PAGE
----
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If you suspect your employer owes you money for unpaid overtime, denied benefits, or unreimbursed expenses discrepancy, it’s crucial to know what you can do to rectify this issue.
This article will provide you with a guide outlining what to do if your employer owes you money in the USA. From identifying the problem and communicating with your employer all the way up to potentially seeking legal action—we cover it all. Let’s navigate these difficult waters together.
- Wage Theft and Violations are an Ongoing Problem
- 7 Steps to Take if Your Employer Owes You Money in the USA
- In Conclusion…
Wage Theft and Violations are an Ongoing Problem
According to studies, employers steal $8 billion annually from their employees. However, this number is likely much higher if you take migrant workers, Worker’s Compensation violations, and 401(k) matching infractions into account. Employers steal from employees daily.
The only way to prevent this problem is by strengthening legal protections, increasing penalties for violations, and protecting the people who report said violations from retaliation. However, if you’re currently waiting on your payment, there’s a low possibility you can wait for this change.
The best thing to do in this scenario is to follow the below steps and hire a local lawyer. For example, Nappa, Monterosso & Poznansky, LLP can set you up with an NYC Workers’ Comp lawyer that can fight for you by navigating the complex court system on your behalf.
7 Steps to Take if Your Employer Owes You Money in the USA
Speaking to your employer about a potential wage thrift situation can be a scary process, but if you have the means to do so, you should absolutely follow these steps to get your money back.
Step 1: Identify the Issue
Firstly, you need to be quite sure that your employer indeed owes you money. It could take the form of unpaid wages or overtime, denied benefits, or unreimbursed expenses. Once identified, gather concrete evidence to substantiate your claims, like pay stubs and email communications.
Step 2: Discuss with Your Employer
The next step is a calm and composed discussion with your employer. Clearly express your concerns, backing them up with accurate details from your collected evidence. Many times, these kinds of issues could be due to a simple oversight that can be addressed internally.
Step 3: Keep Detailed Records
Maintaining detailed records of all your interactions with your employer concerning this issue is critical. Ensure you have copies of letters, emails, and other forms of communication that you’ve used to discuss the matter. Any evidence you can gather will be useful for legal proceedings.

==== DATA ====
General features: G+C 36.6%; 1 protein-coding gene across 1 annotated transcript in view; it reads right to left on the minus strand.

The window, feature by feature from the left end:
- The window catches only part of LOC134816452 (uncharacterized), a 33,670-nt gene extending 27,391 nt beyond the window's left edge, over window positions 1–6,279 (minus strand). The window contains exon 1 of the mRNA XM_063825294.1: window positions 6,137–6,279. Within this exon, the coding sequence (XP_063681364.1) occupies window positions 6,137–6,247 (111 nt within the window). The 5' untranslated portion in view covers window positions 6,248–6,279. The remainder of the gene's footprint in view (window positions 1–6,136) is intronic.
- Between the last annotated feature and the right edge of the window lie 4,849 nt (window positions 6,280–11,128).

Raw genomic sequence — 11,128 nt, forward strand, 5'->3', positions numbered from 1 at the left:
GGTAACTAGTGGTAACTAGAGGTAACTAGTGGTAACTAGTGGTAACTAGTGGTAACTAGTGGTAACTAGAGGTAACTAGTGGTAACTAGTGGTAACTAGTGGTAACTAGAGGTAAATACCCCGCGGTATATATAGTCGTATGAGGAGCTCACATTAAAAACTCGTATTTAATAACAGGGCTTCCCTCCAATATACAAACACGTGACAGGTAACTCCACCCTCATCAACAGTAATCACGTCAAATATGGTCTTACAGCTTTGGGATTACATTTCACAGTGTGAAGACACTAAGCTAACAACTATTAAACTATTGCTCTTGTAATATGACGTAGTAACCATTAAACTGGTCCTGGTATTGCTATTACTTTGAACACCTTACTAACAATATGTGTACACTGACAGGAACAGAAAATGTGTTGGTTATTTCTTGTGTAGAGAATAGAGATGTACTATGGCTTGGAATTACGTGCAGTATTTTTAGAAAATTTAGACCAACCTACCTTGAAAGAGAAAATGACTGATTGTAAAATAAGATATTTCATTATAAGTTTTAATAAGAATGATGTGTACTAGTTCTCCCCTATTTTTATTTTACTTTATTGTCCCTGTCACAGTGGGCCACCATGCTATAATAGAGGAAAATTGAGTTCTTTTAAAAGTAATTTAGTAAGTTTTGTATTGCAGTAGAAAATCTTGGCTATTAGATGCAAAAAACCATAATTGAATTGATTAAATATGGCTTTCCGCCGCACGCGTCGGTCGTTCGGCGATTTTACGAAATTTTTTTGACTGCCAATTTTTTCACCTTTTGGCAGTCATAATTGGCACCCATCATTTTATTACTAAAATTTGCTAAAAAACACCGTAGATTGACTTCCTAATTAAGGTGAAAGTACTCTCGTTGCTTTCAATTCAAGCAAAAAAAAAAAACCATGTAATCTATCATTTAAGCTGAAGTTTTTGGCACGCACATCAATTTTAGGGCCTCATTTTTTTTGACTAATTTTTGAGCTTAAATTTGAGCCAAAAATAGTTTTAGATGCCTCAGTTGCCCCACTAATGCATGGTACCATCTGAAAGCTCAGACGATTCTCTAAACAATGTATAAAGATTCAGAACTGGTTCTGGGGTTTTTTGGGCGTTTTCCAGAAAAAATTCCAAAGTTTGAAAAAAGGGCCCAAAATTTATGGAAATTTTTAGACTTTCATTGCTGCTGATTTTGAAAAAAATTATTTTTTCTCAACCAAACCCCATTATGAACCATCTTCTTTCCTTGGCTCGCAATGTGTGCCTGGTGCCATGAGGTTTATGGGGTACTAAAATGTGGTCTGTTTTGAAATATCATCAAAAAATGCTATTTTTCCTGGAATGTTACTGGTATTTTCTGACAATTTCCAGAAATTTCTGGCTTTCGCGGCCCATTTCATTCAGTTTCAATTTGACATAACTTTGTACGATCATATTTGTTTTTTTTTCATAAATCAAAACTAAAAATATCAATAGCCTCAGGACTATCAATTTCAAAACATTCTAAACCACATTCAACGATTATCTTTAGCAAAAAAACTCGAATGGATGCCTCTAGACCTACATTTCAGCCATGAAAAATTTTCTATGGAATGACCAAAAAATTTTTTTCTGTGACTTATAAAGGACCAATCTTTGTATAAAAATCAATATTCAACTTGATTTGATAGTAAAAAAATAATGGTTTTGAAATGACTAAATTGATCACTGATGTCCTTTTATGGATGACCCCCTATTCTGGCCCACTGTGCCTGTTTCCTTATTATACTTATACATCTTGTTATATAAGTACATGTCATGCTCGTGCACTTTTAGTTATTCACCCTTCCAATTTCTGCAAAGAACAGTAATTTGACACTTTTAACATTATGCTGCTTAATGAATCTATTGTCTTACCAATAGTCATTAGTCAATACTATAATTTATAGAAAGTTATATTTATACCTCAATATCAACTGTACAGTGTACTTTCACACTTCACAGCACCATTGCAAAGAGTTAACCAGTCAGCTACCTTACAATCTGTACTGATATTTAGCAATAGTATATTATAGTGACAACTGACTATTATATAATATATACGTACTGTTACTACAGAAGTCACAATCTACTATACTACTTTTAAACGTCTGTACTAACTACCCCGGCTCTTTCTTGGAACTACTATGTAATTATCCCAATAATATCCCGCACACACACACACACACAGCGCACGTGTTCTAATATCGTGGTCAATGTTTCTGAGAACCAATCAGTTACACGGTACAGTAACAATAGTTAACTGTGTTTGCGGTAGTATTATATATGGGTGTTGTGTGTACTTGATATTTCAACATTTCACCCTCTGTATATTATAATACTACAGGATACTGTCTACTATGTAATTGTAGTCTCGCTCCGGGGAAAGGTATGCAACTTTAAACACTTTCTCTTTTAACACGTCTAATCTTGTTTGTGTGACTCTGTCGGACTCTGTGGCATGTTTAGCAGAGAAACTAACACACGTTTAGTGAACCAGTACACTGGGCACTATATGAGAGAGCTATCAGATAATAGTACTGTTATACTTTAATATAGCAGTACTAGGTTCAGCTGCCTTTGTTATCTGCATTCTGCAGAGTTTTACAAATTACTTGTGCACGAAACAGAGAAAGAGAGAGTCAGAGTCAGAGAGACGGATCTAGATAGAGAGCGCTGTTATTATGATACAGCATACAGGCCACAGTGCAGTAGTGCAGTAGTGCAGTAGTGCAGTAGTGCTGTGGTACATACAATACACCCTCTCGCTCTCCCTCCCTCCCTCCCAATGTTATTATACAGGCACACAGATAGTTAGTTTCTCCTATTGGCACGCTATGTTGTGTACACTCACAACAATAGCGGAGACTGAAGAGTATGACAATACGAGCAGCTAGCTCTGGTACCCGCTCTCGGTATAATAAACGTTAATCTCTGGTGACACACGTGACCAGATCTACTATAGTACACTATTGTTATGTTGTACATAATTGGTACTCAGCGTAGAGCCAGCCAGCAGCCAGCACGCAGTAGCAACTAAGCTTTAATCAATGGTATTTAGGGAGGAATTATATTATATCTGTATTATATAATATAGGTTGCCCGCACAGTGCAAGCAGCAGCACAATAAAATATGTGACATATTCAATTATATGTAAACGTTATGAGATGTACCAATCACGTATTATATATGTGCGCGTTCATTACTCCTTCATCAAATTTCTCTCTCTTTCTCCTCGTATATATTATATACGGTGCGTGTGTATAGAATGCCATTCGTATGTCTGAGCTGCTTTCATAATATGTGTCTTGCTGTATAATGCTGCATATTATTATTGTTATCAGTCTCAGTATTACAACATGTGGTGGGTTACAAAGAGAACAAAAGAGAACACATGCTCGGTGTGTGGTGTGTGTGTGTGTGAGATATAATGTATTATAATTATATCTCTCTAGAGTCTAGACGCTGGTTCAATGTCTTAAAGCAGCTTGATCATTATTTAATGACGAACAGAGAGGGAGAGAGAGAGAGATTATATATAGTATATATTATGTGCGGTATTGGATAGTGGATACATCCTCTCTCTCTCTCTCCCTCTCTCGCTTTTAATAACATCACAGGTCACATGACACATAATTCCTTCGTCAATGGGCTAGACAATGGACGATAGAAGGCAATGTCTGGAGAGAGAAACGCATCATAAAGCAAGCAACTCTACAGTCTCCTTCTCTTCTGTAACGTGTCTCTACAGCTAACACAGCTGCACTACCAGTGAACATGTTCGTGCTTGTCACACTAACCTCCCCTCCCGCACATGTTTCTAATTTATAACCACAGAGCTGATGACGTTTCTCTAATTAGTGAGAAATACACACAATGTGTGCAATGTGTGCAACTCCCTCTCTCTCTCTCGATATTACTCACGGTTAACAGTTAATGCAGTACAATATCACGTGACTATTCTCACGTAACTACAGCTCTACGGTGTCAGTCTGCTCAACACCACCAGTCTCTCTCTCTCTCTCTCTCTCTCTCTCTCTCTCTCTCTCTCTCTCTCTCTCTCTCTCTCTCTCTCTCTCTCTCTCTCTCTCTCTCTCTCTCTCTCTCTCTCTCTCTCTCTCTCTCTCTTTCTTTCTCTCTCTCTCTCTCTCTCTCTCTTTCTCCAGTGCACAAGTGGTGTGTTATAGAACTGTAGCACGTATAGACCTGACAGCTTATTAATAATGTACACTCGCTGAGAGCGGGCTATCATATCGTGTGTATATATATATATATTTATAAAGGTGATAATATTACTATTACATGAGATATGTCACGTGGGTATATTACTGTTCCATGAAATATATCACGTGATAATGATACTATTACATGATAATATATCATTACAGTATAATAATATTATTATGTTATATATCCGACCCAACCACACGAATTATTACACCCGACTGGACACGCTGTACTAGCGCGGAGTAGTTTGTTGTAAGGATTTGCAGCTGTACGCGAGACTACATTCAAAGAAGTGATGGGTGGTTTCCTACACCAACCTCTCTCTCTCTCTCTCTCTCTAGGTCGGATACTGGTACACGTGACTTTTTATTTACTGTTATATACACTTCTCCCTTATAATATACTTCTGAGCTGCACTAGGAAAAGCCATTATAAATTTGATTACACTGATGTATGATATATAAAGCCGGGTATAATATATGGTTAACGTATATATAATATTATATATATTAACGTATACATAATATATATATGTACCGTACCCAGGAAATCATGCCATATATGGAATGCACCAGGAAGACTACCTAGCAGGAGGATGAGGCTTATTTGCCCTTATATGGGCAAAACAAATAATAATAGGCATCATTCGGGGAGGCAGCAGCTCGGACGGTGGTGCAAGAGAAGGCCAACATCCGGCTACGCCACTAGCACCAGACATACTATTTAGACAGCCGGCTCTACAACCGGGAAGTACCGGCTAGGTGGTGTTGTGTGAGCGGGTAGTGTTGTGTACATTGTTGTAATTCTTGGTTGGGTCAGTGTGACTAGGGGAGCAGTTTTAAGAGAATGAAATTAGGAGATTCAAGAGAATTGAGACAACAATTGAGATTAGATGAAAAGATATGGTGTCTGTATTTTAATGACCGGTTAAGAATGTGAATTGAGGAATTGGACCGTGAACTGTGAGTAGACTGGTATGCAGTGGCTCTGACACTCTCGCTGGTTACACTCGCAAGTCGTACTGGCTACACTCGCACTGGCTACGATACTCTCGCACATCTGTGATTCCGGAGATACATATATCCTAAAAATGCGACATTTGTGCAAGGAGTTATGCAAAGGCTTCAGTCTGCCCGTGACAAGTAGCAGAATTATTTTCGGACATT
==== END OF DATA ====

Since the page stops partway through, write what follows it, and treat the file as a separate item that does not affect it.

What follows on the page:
Step 4: Contact an Employment Lawyer
If the issue persists, it may be time to seek guidance from a legal professional. An employment attorney, such as an NYC workers’ comp lawyer if you’re situated in New York City, can provide expert advice based on your local labor laws and guide you on your potential next steps.
Step 5: Filing a Wage Complaint
If the issue remains unresolved despite your efforts, you can escalate it by lodging a wage complaint. Depending on your location, this may be done through your state’s labor department or the U.S. Department of Labor’s Wage and Hour Division, which handles federal disputes.
Step 6: Seek Legal Action
The final resort in this process is to take legal action against your employer. If other measures are unsuccessful, filing a lawsuit might become necessary. This is typically governed by your state’s laws or provisions under the Federal Fair Labor Standards Act (FLSA).
Step 7: Consider Going to Court
Typically, two parties will try to settle wage complaint matters via mediation because it’s cheaper. However, you can choose to go to court instead. Before deciding, ensure you fully understand the risks and potential outcomes. When in doubt, always consult with your attorney.
It’s important to understand that you, as an employee, have rights, and it’s essential to act if you’re not receiving what you deserve. Navigating wage disputes can be complex, but armed with the right knowledge and resources, you can confidently address these issues quickly.
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